After the semi-quiet hour I still optimistically call “nap time,” I suggested to Boo that we shoot some hoops. I’m not one of those sporty dads who’s already lined up WNBA tryouts or anything, but I think Boo could use a little more ballplaying, so I try to manufacture opportunities.
Next time remind me not to bother.
By the time we made it outside with her basketball, she had also gathered a baby doll in a pram with two doll-sized blankets, an old board book, and a pillow. Our game became a weird hybrid: we tossed the ball to one another once, then she would take the baby on a nurturing stroll around the driveway, then she would turn her attention back to tossing the ball into the bucket that serves as our basket.
And the baby-care/ball-play cycle continued for a while until a neighbor walked by walking his mother’s dog.
Instantly, Boo lost interest in both game and doll, and was distracted by the dog only momentarily before standing, pulling up her dress, and announcing proudly (and, alas, accurately), “I’m not wearing any underwear!”
Where the hell did that come from?Sure, Boo loves being naked for nudity’s sake, but exhibitionism? That’s a new twist.
Luckily, the neighbor (45ish and quite gay) handled it well, making a joke about how such displays only work when you’re two or 102 years old. Boo looked pleased.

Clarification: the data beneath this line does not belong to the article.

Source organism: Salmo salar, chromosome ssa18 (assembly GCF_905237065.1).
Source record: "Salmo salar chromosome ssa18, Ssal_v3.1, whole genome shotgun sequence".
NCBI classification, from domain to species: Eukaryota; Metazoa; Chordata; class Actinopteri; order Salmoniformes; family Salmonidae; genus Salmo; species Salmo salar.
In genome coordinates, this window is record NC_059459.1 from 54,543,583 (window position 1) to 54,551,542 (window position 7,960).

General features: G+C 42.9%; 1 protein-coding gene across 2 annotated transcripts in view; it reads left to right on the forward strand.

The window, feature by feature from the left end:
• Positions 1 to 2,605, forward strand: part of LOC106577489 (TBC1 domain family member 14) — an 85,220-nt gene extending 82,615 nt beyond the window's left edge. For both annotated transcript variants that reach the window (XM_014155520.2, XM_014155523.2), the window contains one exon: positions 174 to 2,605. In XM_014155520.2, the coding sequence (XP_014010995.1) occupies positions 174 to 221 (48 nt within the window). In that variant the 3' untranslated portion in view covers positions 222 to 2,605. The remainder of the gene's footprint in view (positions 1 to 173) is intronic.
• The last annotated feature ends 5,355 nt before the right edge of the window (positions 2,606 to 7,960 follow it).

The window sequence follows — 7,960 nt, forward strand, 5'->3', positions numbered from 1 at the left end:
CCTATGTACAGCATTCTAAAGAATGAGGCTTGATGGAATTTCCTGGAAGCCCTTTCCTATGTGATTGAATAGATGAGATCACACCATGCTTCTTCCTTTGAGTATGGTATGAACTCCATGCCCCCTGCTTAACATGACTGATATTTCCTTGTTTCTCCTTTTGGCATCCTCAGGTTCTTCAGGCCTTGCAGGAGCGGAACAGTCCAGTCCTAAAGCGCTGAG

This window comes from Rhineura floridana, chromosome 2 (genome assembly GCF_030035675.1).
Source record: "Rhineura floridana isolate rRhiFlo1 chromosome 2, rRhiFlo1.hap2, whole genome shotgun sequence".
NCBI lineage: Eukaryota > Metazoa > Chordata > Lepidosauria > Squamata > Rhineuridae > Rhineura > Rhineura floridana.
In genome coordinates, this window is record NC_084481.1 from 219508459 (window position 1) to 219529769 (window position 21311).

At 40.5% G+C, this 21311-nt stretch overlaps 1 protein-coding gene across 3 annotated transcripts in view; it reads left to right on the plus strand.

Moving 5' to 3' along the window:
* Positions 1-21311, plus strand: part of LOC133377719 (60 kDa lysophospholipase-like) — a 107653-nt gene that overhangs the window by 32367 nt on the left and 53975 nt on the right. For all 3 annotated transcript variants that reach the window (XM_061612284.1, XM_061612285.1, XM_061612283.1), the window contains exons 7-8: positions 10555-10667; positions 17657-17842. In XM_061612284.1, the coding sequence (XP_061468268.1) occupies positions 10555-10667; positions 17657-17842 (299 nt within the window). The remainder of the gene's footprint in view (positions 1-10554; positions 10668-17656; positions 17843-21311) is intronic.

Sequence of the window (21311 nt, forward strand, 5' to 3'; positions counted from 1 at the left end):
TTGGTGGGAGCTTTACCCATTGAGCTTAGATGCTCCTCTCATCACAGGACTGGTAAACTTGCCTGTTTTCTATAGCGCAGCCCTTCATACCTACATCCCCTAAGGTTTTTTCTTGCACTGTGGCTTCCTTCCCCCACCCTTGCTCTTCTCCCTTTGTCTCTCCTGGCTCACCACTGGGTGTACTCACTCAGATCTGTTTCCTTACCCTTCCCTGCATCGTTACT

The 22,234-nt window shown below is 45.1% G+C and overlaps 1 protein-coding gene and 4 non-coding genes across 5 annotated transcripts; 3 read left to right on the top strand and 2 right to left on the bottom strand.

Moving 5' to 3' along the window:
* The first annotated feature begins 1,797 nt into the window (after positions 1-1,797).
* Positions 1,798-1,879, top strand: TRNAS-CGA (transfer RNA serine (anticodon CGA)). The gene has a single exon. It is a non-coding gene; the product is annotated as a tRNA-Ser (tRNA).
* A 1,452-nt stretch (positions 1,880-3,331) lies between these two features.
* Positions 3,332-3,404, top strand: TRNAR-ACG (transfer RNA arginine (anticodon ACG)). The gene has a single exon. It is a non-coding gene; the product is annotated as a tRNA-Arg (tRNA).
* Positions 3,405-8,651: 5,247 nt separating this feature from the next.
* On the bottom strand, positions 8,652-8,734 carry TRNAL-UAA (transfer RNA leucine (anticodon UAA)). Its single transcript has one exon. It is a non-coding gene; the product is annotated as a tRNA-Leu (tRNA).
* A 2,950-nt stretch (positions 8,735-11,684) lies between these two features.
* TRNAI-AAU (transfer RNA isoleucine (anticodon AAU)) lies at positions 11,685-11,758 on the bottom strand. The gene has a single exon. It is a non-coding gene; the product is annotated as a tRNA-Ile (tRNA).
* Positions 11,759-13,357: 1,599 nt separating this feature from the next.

Clearly, gender has become a big thing for my daughter — just one more way she’s making sense of the world, figuring out that people come in two basic models that sometimes dress and act a little differently.
All very normal, but I wonder when Boo will realize that nearly everyone else at the playground and the preschool usually comes with a grown-up of the girl model, rather than a daddy.
Maybe she already has.
I console myself that she at least has been exposed to several examples of how sex roles are fairly fluid. Just a few days ago we were looking at some favorite pictures when we had this exchange:
“Uncle Greg is a boy.”
“Yes, he is,” I replied. A pause, some more pictures.
“Boys don’t wear dresses.”
“Mostly they don’t, but they can if they want to,” I explained. There’s a dress-wearing boy at our playground, and I suspected Boo was thinking of him.
“Except for Mikey Mike. He wears dresses.”
“Well, we’ve never seen Mikey Mike wear a dress, have we?” I stammered, stifling some serious laughs.
Boo pondered this for a minute and responded: “We’ll ask him next time we see him.”
So get your Dior ready, Mike: Boo’s going to challenge you to break gender stereotypes next time we see you.
If you’d rather not, though, she’ll probably be satisfied with a game of basketball.